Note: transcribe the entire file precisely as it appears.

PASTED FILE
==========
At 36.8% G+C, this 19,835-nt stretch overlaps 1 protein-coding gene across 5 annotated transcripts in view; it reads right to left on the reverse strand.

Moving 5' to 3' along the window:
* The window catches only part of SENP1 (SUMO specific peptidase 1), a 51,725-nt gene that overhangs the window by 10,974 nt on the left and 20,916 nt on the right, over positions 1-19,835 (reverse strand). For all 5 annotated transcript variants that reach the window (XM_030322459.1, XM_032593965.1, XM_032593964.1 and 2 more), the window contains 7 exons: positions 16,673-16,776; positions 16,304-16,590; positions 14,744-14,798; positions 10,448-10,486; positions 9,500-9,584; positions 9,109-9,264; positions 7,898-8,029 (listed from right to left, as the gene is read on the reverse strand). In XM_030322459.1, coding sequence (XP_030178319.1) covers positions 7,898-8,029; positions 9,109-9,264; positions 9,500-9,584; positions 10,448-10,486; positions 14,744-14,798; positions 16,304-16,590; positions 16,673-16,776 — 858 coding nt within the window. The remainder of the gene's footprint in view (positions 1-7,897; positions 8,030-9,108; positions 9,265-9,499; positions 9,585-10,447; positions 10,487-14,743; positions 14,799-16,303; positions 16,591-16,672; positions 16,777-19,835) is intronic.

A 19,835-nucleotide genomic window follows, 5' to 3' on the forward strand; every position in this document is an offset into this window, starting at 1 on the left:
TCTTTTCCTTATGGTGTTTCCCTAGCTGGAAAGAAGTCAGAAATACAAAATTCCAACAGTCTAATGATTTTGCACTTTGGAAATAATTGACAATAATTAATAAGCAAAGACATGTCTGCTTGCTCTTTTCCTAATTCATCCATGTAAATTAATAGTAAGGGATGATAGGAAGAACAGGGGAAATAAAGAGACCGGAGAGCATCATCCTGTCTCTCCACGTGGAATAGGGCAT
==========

At 36.8% G+C, this 19,835-nt stretch overlaps 1 protein-coding gene across 5 annotated transcripts in view; it reads right to left on the reverse strand.

Moving 5' to 3' along the window:
* The window catches only part of SENP1 (SUMO specific peptidase 1), a 51,725-nt gene that overhangs the window by 10,974 nt on the left and 20,916 nt on the right, over positions 1-19,835 (reverse strand). For all 5 annotated transcript variants that reach the window (XM_030322459.1, XM_032593965.1, XM_032593964.1 and 2 more), the window contains 7 exons: positions 16,673-16,776; positions 16,304-16,590; positions 14,744-14,798; positions 10,448-10,486; positions 9,500-9,584; positions 9,109-9,264; positions 7,898-8,029 (listed from right to left, as the gene is read on the reverse strand). In XM_030322459.1, coding sequence (XP_030178319.1) covers positions 7,898-8,029; positions 9,109-9,264; positions 9,500-9,584; positions 10,448-10,486; positions 14,744-14,798; positions 16,304-16,590; positions 16,673-16,776 — 858 coding nt within the window. The remainder of the gene's footprint in view (positions 1-7,897; positions 8,030-9,108; positions 9,265-9,499; positions 9,585-10,447; positions 10,487-14,743; positions 14,799-16,303; positions 16,591-16,672; positions 16,777-19,835) is intronic.

A 19,835-nucleotide genomic window follows, 5' to 3' on the forward strand; every position in this document is an offset into this window, starting at 1 on the left:
TCTTTTCCTTATGGTGTTTCCCTAGCTGGAAAGAAGTCAGAAATACAAAATTCCAACAGTCTAATGATTTTGCACTTTGGAAATAATTGACAATAATTAATAAGCAAAGACATGTCTGCTTGCTCTTTTCCTAATTCATCCATGTAAATTAATAGTAAGGGATGATAGGAAGAACAGGGGAAATAAAGAGACCGGAGAGCATCATCCTGTCTCTCCACGTGGAATAGGGCAT